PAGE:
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A place of tranquility

Just one year ago, it was a tangle of blackberry brambles, nettles and rotted stumps — a gnarly mess just a hundred yards from a church sanctuary.

Today, it’s an inviting asylum, beckoning those who seek a peaceful surrounding.

Sunrise Gardens is the inspiration and labor of love of Federal Way woman Peggy Horton. And it is where her remains will stay after God calls her soul home.

Horton knows she may be on borrowed time. Diagnosed with a form of rare, chronic cancer in 1995, she has already outlasted doctor’s predictions she would live for only five years.

She has terminal Waldenstrom’s Macroglobulinemia, a disease causing abnormal white blood cells to multiply out of control. She is now 61, spry and vivacious — the very antithesis of the cancer-patient stereotype.

“Whenever you see someone with cancer, you expect them to be bald and puking. That’s not necessarily true with us,” she said, referring to Waldenstrom’s sufferers.

The garden on the property of the Sunrise United Methodist Church at 150 S. 356th St. isn’t her only project. Since 1999, she has cultivated a statewide support group that had six initial members, but grew quickly. These days, 90 families from across the Northwest are included, she said.

Sunrise church pastor Pastor Bill Brackett said he’s very happy to see the results of Horton’s applied energies.

“Peggy is a very creative energetic person who has a way of setting goals and achieving those goals,” Brackett said.

The once-useless corner of the church lot now brims with color and light, he said.

“It was a way of taking an unused area of our church property and turning it into place of beauty and peace and, I think, meditation.”

While some older Lutheran, Episcopal and Catholic churches have sprawling cemeteries near their churches, Brackett says he believes Sunrise is among the first Methodist churches in the state to neighbor a memorial garden.

Yet the idea for Sunrise Gardens actually germinated from the rejection of another. After learning she was dying, Horton’s three daughters flatly refused to pay respect to their mother in a gloomy mausoleum.

“My daughters just totally freaked out. They said they would not come into a house of death like that,” she said.

They “were so opposed to me being a little building somewhere,” said Horton, adding they reminded her: “You always taught us how to see the beauty in God’s creation.”

The entire family was immediately able to see the beauty in the garden plan. In fact, all three daughters sang “Holy Ground” at the garden’s dedication on Sept. 30. About 100 people attended the event.

The garden might not have grown at all if an old friend of Horton’s, Harry Stone, hadn’t helped Horton make it happen before he died. In his will, he left Horton a few thousand dollars, and it was shortly after her daughters refused a mausoleum interment — June 12, 2000, to be exact — that she was struck out of the blue with the idea for the garden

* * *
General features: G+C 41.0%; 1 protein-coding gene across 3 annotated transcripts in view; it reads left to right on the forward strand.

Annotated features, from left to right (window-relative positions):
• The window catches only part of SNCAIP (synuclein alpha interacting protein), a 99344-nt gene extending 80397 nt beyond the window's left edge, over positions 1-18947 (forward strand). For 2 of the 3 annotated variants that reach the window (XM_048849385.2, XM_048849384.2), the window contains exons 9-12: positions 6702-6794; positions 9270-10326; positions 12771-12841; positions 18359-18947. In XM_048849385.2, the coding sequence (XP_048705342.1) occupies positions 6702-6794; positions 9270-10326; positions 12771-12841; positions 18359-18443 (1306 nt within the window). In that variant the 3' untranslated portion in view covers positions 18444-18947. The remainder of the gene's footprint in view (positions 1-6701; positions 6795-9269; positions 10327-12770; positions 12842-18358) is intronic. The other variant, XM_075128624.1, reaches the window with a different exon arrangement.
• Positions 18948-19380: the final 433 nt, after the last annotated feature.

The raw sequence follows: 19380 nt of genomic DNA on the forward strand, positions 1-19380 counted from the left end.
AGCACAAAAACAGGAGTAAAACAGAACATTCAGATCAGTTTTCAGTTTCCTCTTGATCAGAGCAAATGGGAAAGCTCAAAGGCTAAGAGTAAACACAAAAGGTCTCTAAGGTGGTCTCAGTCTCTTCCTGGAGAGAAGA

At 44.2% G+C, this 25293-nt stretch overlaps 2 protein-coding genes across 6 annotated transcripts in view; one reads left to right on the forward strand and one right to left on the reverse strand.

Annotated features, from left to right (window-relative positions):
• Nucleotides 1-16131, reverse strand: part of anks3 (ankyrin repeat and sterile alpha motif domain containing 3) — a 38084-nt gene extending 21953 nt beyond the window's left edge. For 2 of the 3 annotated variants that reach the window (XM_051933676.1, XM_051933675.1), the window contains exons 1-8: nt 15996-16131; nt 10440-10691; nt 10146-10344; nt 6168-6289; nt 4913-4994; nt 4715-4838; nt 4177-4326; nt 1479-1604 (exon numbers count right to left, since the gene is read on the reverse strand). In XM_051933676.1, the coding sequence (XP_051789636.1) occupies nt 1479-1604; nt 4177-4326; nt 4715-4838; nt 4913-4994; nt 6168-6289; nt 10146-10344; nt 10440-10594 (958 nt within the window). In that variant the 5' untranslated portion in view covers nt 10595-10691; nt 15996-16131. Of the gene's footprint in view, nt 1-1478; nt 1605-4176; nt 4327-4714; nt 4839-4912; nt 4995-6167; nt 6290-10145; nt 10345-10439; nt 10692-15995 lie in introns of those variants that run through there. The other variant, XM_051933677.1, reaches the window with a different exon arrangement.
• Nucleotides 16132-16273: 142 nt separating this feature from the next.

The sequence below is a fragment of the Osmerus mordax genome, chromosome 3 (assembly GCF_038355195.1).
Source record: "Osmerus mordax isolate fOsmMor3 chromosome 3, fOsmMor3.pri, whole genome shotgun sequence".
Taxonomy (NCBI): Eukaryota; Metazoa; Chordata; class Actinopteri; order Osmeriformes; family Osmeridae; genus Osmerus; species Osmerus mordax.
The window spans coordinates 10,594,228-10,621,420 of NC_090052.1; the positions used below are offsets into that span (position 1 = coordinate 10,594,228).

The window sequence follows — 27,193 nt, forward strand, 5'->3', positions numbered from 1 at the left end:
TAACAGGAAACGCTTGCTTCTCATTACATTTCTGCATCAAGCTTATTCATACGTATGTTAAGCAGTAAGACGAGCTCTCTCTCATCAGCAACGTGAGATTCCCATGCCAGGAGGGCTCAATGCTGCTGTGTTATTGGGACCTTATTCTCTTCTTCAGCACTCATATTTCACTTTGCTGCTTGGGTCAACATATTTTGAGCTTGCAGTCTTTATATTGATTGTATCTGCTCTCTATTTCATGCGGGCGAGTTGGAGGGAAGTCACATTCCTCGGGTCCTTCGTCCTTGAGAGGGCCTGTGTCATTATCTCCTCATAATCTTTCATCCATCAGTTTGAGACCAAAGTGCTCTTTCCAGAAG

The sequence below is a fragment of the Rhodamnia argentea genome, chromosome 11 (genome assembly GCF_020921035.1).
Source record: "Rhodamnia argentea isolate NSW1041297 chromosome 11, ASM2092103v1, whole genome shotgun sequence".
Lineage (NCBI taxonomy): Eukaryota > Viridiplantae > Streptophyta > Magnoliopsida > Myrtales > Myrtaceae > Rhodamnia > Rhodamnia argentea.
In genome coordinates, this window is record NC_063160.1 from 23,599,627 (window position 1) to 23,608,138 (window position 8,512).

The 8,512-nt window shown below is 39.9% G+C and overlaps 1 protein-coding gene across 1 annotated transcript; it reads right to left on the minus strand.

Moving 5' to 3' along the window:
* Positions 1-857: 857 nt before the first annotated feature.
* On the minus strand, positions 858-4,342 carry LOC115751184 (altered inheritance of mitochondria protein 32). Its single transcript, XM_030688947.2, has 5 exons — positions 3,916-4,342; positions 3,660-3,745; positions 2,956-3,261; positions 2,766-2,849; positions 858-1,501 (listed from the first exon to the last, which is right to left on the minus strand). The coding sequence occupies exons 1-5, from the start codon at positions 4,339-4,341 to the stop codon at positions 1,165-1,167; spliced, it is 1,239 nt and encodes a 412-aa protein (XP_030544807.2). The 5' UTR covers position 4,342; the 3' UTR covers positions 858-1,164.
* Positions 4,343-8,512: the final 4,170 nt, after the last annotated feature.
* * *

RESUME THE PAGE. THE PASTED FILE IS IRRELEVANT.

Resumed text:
“It had to have come straight from God,” Horton said.

She and her husband, Robert, went through the process of obtaining permits, planning and landscaping before the site began to transform — with the help of dozens of others — in July.

“The city of Federal Way has been marvelous to work with,” Peggy Horton said, noting city staff waived some procedural red tape to keep the garden project on track.

Now finished, it boasts a large, lighted gazebo. At night, it’s a beacon for peace-seekers.

Robert Horton, a custom furniture designer and builder, erected the gazebo with help from several church members. He also added to his wife’s financial contribution, giving $3,000 to create the garden. Other donations from church members included a small table, teak benches and landscaping rockery.

At first, some church members weren’t sure what to think of the memorial garden next to a children’s playground and a picnic area. But already the garden has been the site of a pet blessing service, and will be featured prominently in future wedding pictures.

“That’s mostly what this garden is for — good things,” Horton said.

Her next project will be even more personal. She is compiling a book mapping sites where remains will be interred in the garden. The memory of each person will be honored with a bronze plaque on a brick wall that girds the garden’s east edge. Only those associated with someone closely tied to Sunrise church will be eligible to have their remains interred.

Horton plans to finish that project, too.

While some stricken with Waldenstrom’s Macroglobulinemia don’t even survive a year, her drive to finish the garden has kept her too busy to leave this world on anyone else’s schedule, she said. The Hortons, who have been coming to Sunrise church for more than three years, live nearby in the Lake Geneva Estates neighborhood.

“Since it’s come together, she’s had a serenity about her,” Robert Horton said of his wife.

“When you have that kind of disease …” he started before trailing off.

Peggy finished for him: “You make every day count.”

She went on: “My whole life I was a stay-at-home mom. I always knew I would do something, but I didn’t know what it was.”

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